A Mural Tour of Philadelphia
Philadelphia is known for its dynamic street art scene and myriad murals. Thanks largely to the city’s Mural Arts Program, this anti-graffiti measure has turned Philadelphia into one of the most beautifully decorated urban hubs in the country. From powerful political pieces to a tribute to the Roots, the city has over 3,600 works of larger-than-life art spread throughout its neighborhoods.
Take an Uber and go on your own tour of the most edgy and iconic images:
Start in the northern neighborhoods. Fishtown’s newly-gentrified Frankford Avenue is where Shepard Fairey (the artist who created the iconic Barack Obama HOPE poster and the Andre the Giant OBEY image) painted the geometric red and black Lotus Diamond mural in 2014. It’s high up on the side of a building at 1228 Frankford and doesn’t front the street, so keep your eyes peeled. It’s part of a series of art projects on which Fairey and Mural Arts are collaborating.
New Fire/Fuego Nuevo
One of the city’s most striking murals is about a half-mile west of Lotus Diamond at 223 W. Girard Ave. New Fire/Fuego Nuevo covers the entire side of a building with a mélange of images that commemorate Mexican heritage and blend in some of Philadelphia’s best-known symbols, like the statue of William Penn that tops City Hall. The bright colors and details, like the way the pink tips of a girl’s headdress extend beyond the wall and draw the eye up to the sky, make this a must-see.
Continuing southwest towards Center City, stop at the busy corner of Broad and Spring Garden Streets, where Common Threads dominates the view. Eight stories high, the mural by artist Meg Saligman is a beautiful homage to the antique figurines her grandmother owned, but with students from local high schools serving as models instead. It’s a fabulous combination of the old-fashioned and the contemporary that deserves a long look.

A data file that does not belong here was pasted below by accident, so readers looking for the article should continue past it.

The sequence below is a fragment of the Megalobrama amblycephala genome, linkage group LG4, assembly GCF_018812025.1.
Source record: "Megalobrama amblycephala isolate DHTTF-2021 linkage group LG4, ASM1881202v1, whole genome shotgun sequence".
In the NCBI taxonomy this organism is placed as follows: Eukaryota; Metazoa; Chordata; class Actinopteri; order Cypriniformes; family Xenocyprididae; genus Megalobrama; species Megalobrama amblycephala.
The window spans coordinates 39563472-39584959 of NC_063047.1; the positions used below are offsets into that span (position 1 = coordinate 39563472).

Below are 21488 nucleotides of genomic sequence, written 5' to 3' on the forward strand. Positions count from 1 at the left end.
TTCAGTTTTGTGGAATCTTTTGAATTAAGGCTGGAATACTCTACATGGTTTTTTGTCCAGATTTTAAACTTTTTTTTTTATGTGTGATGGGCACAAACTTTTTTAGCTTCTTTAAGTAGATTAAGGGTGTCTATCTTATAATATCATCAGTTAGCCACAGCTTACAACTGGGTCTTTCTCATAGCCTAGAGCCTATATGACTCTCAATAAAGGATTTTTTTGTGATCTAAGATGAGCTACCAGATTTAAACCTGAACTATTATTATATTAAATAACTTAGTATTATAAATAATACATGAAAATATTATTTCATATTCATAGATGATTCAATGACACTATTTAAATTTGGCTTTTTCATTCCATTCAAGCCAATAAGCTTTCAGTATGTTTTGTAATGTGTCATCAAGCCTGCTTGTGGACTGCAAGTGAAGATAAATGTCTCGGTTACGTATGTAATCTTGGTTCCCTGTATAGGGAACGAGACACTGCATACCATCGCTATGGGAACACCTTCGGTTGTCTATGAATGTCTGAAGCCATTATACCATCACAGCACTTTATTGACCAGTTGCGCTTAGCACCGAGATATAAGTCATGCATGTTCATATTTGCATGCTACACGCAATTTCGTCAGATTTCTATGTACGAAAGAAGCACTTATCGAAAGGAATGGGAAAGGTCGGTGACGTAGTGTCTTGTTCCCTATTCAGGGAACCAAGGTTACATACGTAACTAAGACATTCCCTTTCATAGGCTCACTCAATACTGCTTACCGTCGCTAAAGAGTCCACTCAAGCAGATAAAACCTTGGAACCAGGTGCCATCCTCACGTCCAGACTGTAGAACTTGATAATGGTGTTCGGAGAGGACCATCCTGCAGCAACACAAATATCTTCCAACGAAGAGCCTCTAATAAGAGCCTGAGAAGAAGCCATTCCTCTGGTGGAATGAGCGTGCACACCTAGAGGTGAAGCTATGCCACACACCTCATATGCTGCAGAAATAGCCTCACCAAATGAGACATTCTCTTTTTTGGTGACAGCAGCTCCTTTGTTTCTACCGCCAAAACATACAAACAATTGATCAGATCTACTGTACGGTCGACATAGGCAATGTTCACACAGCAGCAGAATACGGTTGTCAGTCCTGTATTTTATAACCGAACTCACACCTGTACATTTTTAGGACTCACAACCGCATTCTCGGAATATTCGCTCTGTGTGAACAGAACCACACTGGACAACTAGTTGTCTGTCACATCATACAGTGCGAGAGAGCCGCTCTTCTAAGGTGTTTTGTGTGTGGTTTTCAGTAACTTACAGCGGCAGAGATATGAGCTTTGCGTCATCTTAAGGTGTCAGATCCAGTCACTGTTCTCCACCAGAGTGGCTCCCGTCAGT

More than a mile south in the trendy central neighborhood recently re-branded as Midtown Village, is Personal Melody, which features a palate of black, white, and grey livened up by hot pinks and reds. Located at the corner of 13th and Drury Streets, this piece is by street art superstars HOW and NOSM, German-born twins who have built a reputation for complex images. It’s trendy, modern, and fits right in with the hip aura of 13th Street.
Garden of Delight
Further on, at 203. S. Sartain St., is the polar opposite of the sharp angles and punk colors of Personal Melody. Muralist David Guinn’s gentle Garden of Delight resembles a gorgeous post-Impressionist watercolor. It depicts a garden growing around two trees and merges with the actual garden that occupies the yard below, a neat piece of visual fun.
The Roots Mural Project
A heartfelt tribute to hometown heroes the Roots, the mural (simply titled the Roots Mural Project) at 512 S. Broad St. is the place to pay homage to one of the city’s most famous musical groups. It’s not far from the Philadelphia High School for the Creative and Performing Arts, where founding members ?uestlove and Black Thought first met.
We the Youth
Make your final stop at We the Youth, designed by Keith Haring, that master of the visually arresting. The familiar outlines of people in motion on this building at 2147 Ellsworth St. are filled in with bright primary colors and patterns. The mural dates back to 1987 but was restored in 2013 to its original high-energy brilliance.
Photo credit: Jason Murphy
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